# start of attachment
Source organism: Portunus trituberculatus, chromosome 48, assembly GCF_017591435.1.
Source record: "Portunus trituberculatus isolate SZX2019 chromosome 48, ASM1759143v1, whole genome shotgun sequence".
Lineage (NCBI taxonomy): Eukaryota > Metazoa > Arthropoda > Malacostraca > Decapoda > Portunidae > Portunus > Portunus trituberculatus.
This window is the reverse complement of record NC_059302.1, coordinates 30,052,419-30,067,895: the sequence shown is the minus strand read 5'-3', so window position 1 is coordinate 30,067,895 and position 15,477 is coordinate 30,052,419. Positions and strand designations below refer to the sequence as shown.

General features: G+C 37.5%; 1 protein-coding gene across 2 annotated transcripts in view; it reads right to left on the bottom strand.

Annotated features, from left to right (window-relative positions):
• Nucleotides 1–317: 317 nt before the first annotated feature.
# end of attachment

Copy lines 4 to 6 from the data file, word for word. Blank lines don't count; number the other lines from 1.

This window is the reverse complement of record NC_059302.1, coordinates 30,052,419-30,067,895: the sequence shown is the minus strand read 5'-3', so window position 1 is coordinate 30,067,895 and position 15,477 is coordinate 30,052,419. Positions and strand designations below refer to the sequence as shown.

General features: G+C 37.5%; 1 protein-coding gene across 2 annotated transcripts in view; it reads right to left on the bottom strand.

Annotated features, from left to right (window-relative positions):